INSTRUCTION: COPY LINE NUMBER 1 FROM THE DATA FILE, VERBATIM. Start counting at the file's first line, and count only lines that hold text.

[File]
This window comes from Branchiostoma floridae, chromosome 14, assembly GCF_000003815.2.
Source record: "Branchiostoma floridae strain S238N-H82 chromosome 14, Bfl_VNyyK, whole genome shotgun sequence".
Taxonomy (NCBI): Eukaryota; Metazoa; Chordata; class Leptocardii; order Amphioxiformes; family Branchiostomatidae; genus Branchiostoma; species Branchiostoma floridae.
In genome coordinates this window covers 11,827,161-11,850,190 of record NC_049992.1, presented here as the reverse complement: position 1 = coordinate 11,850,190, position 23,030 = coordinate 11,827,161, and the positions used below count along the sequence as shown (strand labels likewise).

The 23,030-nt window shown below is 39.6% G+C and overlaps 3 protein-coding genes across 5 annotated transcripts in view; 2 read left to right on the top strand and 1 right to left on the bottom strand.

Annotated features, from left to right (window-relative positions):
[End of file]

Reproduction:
This window comes from Branchiostoma floridae, chromosome 14, assembly GCF_000003815.2.